Boogie’s Diner closes, suit filed over commission

Rick Carroll
The Aspen Times
The Boogies Building, located at 534 E. Cooper Ave., is under contract to be sold for $27.5 million. Boogie's Diner has closed for good, but the clothing store will stay open. The building sale also is at the heart of a lawsuit that claims Aspen broker Shlomo Ben-Hamoo is being squeezed out of commission.
Jeremy Wallace/The Aspen Times |

Boogie’s Diner has served its last meal. The corner building that’s housed the popular eatery is under contract to be sold for $27.5 million, and its owner is being sued for unpaid commission.

Late Wednesday, Aspen attorney Matt Ferguson, on behalf of Aspen property broker Shlomo Ben-Hamoo, filed suit against Boogie’s Building of Aspen LLC, which is controlled by Leonard “Boogie” Weinglass, in Pitkin County District Court.

The suit claims that Weinglass promised to pay Ben-Hamoo 2 percent commission when the sale of the building closes at the end of April. The suit seeks between $550,000 and $1.375 million in damages.

“We’re denying that there was ever such an agreement,” said Baltimore lawyer Ray Altman, attorney for Weinglass. “He was not acting as a broker for their building, and, to the best of my knowledge, there is nothing in writing.”

Ben-Hamoo declined comment Thursday, but Ferguson said Weinglass and Ben-Hamoo have known each other for 30 years and made a handshake agreement.

“In our view, we had a deal for $550,000,” Ferguson said. “If Boogie is going to say there wasn’t a deal for 2 percent, then he doesn’t have to agree to 2 percent. We’ll agree to the industry standard, which is 3 to 5 percent.”

According to the lawsuit, New York-based Thor High Street Advisors LLC entered into an agreement to buy the 534 E. Cooper Ave. building in January. Ben-Hamoo had arranged the sale, the suit alleges, and “Weinglass, on behalf of Boogie’s, acknowledged that Shlomo was a broker and that a commission would be paid if there was a deal with a buyer that Shlomo procured.”

Weinglass met with Thor High Street Advisors executive Bert Dweck on Jan. 9 over breakfast at The Little Nell Hotel, the suit says. Later that day, Weinglass showed Dweck and Ben-Hamoo the Boogie’s building. And that evening, Ben-Hamoo visited Weinglass at his condominium, where the two sat on the living-area couch and struck an agreement in which Ben-Hamoo would collect 2 percent on the sale of the building, the suit alleges.

“Given the longtime close and personal relationship between Shlomo and Weinglass, Shlomo accepted the 2 percent commission offered by Weinglass,” the suit says.

On Jan. 22, Thor offered $29 million for the building, but later “became concerned about Boogies’ and Weinglass’ square footage disclosures,” the suit says. “Shlomo persisted and kept the negotiation process moving forward.”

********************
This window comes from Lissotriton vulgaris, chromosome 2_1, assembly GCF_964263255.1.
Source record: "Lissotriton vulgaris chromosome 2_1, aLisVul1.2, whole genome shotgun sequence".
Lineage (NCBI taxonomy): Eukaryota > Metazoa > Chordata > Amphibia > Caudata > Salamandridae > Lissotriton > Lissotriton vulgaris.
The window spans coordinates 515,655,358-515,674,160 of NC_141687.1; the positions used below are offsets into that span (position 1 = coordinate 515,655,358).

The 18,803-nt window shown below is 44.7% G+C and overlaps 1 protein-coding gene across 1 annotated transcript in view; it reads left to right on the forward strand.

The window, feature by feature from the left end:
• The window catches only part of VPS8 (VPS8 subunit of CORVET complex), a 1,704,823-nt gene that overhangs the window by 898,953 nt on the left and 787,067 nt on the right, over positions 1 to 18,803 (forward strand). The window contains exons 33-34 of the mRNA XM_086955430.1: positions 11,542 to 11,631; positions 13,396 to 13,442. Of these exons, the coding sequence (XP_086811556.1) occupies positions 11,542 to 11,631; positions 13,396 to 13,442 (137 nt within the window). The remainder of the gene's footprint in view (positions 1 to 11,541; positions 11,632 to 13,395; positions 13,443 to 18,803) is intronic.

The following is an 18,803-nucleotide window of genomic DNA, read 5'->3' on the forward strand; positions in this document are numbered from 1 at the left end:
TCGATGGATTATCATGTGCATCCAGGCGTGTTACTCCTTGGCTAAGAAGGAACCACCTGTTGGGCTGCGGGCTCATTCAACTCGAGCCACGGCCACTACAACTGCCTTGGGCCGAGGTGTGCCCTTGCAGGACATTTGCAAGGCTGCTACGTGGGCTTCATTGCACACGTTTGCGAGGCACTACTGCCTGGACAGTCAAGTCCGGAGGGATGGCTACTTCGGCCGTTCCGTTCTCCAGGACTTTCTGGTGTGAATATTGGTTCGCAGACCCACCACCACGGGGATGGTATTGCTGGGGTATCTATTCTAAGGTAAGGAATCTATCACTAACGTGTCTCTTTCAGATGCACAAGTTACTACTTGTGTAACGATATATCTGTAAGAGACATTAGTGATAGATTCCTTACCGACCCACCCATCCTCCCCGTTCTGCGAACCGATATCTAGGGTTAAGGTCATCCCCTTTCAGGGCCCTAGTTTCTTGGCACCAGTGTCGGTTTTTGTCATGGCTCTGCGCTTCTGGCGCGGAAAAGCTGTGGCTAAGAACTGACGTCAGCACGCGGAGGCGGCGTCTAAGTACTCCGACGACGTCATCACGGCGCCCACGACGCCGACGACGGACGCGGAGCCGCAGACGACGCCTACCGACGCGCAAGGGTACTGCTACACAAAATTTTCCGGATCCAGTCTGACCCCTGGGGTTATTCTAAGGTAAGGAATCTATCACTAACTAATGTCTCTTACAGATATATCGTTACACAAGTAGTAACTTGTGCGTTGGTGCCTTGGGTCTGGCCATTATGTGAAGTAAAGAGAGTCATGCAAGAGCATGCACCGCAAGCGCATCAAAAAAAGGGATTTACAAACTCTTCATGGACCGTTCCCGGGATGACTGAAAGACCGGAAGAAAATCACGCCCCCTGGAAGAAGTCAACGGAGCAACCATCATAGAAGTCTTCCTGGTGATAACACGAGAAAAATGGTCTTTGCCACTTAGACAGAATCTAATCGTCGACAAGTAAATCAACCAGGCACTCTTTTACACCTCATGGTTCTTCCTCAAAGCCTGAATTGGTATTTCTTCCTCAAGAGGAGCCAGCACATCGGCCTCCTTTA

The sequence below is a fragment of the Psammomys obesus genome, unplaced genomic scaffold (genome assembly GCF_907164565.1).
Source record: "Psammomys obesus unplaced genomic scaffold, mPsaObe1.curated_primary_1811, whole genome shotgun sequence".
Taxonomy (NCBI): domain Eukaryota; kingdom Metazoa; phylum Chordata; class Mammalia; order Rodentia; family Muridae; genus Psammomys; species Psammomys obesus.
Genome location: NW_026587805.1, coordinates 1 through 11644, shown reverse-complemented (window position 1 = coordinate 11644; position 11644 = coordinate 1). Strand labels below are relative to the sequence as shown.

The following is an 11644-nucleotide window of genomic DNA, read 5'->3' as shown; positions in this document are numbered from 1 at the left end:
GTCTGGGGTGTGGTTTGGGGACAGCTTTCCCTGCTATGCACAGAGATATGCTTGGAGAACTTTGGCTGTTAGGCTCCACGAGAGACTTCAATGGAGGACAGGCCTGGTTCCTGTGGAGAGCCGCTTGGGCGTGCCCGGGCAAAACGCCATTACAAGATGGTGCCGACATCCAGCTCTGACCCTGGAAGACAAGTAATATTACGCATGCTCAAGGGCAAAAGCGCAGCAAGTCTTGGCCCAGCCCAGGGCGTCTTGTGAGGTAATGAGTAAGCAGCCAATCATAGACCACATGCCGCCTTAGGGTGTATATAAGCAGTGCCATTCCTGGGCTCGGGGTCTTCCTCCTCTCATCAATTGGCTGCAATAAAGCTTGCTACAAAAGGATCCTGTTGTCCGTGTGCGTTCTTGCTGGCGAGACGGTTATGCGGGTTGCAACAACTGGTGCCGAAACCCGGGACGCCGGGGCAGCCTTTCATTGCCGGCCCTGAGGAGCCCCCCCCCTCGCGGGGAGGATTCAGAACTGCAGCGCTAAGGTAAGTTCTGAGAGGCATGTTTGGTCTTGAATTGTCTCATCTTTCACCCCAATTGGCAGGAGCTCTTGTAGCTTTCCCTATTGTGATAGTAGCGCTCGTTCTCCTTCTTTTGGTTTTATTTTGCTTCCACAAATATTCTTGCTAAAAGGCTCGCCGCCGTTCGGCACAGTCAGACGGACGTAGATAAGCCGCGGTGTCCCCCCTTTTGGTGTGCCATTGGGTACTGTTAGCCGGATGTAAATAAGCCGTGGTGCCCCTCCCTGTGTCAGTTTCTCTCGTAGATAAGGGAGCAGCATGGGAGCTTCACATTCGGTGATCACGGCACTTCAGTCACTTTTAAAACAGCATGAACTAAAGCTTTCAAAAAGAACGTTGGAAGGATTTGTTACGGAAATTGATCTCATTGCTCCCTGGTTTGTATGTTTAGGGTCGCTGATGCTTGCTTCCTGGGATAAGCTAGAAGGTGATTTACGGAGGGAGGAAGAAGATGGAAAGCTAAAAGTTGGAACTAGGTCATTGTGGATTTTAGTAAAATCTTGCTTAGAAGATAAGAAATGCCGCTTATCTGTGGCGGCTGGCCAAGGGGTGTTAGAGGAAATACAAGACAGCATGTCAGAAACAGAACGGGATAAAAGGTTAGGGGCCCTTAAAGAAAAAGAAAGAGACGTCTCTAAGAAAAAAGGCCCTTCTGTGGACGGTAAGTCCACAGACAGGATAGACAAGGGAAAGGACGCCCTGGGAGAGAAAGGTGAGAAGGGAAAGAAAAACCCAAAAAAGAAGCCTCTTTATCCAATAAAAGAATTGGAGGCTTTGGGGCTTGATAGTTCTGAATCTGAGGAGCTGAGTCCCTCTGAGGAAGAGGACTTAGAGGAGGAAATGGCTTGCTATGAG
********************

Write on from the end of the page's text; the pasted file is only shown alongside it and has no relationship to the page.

But soon after, Ben-Hamoo was pushed out of the deal, the suit says.

“Towards the end of successful negotiations, Weinglass and Dweck began to exclude Shlomo from the final negotiations for the sale of the property,” the suit says. “Weinglass abruptly told Shlomo not to contact Weinglass any more concerning the property. Weinglass had previously began to exhibit inexplicable personal animus towards Shlomo.”

The transaction price was reduced to $27.5 million, and the property is set to close at the end of April. Altman confirmed that the building is under contract.

Weinglass would not talk about the litigation, but confirmed through a text message that the diner is finished but the ground-level clothing store would remain open.

“Diner is closed the retail store is staying open,” he texted.

Dweck was out of his New York office and traveling Thursday. He did not immediately respond to an email inquiry seeking comment about his firm’s plans for the building. Thor is a major property-management firm that “has collectively signed over 5,000 leases,” its website says.

In 2013, Weinglass won Aspen City Council approval to build a third-story penthouse above the restaurant. That work has yet to begin, but there are vested rights for the development.

Weinglass opened the classic-style diner in 1987. When the building was erected, many naysayers deemed it the demise of Aspen — or, more pointedly, the “Boogificiation of Aspen” — thanks to its towering atrium in the heart of downtown Aspen.

But the affordable diner that has fed Bill Clinton and other celebrities as well as working-class locals became a hit and one of the longest-running restaurants in recent Aspen history.

The Boogie’s building has a total area of 12,499 square feet, according to the Pitkin County Assessor’s Office. It also includes one deed-restricted employee housing unit.